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Primitive frogs do a belly flop

Sometimes divers, to their own painful dismay, do belly flops. But did you ever see a frog belly flop? That's just what primitive living frogs do, according to a new study1 by Dr. Richard Essner, from Southern Illinois University Edwardsville in the US, and colleagues, looking at the evolution of frog jumping and landing. They found that frogs became proficient at jumping before they perfected landing. This evolutionary split, characterized by an inability to rapidly rotate the limbs forward during flight in order to land front legs first, might also explain why primitive frogs' back legs are out-of-phase with one another when they swim. Essner's work is published in Springer's journal Naturwissenschaften.

Prior to this research, it had generally been assumed that all frogs jumped in a similar manner by rapidly extending their back legs during the propulsive phase and rotating the limbs forward during flight so that they could land front legs first. However, no studies had looked at the jumping behavior of the most primitive living frogs of the family Leiopelmatidae, which uniquely among frogs use a trot-like rather than a frog-kick swimming gait.

Essner and team compared the jumping behavior of leiopelmatids with that of more advanced frogs. They analyzed video footage from 5 species 3 primitive (Ascaphus montanus, Leiopelma pakeka, and L. hochstetteri) and 2 advanced (Bombina orientalis and Lithobates pipiens).

They found that although launch movements were similar among the species, primitive frogs maintained extended back legs throughout their flight and landing phases and did not land on their front legs. These belly flop landings limited their ability to jump again quickly.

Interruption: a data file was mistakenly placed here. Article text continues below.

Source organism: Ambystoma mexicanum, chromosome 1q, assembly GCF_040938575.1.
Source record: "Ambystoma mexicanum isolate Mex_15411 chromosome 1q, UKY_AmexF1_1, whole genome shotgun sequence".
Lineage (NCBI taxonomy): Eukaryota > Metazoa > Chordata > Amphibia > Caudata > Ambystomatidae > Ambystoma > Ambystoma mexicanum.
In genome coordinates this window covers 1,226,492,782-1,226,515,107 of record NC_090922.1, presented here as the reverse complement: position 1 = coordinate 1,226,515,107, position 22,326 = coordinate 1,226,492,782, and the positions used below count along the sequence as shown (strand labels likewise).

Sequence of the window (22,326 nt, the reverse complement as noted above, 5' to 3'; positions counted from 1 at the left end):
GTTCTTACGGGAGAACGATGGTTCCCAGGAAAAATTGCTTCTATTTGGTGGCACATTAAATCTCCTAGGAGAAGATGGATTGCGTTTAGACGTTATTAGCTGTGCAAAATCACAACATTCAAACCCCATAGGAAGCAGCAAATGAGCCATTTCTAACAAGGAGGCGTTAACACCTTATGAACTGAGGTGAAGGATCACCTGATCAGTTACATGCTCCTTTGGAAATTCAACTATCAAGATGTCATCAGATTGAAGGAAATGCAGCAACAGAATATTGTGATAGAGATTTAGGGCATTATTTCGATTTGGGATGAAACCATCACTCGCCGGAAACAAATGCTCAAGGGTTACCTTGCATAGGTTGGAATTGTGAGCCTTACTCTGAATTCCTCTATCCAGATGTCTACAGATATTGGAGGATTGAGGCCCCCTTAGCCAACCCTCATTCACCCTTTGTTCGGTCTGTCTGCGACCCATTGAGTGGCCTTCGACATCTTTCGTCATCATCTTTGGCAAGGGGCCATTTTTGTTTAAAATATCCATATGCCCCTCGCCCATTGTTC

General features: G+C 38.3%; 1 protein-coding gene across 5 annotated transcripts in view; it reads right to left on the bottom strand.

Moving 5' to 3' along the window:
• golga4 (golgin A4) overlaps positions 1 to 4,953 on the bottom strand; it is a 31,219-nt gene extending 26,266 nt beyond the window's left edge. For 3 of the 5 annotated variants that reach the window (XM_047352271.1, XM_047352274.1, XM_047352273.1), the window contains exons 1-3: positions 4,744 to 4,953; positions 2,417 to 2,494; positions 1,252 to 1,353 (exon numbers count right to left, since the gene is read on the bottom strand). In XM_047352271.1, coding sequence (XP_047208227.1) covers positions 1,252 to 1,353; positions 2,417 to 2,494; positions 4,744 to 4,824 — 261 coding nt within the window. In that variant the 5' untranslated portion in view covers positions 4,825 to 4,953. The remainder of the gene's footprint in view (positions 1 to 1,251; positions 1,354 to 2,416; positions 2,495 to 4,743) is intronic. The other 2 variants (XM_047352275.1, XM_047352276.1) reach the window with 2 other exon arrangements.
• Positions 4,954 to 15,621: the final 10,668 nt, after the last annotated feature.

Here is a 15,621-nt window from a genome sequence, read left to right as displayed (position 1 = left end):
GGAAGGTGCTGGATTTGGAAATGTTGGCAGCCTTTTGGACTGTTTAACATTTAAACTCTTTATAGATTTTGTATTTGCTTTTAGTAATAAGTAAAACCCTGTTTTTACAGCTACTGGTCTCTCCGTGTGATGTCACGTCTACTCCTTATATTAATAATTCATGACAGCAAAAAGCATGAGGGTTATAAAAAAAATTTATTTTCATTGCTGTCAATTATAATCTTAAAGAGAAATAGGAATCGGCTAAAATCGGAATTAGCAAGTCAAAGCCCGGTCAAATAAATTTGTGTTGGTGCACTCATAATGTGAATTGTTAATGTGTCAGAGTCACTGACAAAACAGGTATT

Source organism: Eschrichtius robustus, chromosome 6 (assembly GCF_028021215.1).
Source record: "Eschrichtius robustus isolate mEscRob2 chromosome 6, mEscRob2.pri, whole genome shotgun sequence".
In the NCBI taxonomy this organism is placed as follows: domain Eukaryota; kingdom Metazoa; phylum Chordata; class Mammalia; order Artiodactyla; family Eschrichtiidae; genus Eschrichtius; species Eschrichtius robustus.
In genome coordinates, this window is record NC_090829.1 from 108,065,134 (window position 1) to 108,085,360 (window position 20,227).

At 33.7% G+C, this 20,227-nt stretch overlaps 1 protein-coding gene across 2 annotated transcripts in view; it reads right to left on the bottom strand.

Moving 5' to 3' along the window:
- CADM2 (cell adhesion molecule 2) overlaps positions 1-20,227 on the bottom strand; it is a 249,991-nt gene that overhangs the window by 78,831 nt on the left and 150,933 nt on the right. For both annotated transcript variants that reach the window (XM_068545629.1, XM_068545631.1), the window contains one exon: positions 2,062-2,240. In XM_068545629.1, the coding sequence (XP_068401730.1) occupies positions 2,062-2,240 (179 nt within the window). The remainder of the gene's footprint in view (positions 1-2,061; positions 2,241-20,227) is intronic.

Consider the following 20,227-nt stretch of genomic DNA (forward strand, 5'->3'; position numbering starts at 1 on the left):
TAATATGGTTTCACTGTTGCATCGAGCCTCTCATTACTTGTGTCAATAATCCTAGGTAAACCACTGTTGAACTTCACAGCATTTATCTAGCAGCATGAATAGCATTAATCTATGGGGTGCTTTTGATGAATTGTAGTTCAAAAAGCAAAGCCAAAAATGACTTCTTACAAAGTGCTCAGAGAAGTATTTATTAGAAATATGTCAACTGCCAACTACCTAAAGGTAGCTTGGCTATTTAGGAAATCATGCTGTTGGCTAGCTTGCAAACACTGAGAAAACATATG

According to Essner, this unique behavior of leiopelmatids shows that the evolution of jumping in frogs was a two-step process with symmetrical back leg extension jumping appearing first and mid-flight back leg recovery and landing on forelimbs appearing later. The frogs' inability to rapidly cycle the limbs may also provide a functional explanation for the absence of synchronous swimming in leiopelmatids. It is also plausible that the reason these primitive frogs have unusual anatomical features such as large, shield-shaped pelvic cartilage and abdominal ribs is to prevent damage to their internal soft tissues and organs during uncontrolled landing.

The authors conclude: "The simple shift to early hind limb recovery may have been a key feature in the evolutionary history of frogs, facilitating controlled terrestrial landings and enabling rapid repetition of jumping and swimming cycles. These changes may have offered advantages for longer distance locomotion, better landing postures and improved predator avoidance and foraging."


Contact: Joan Robinson

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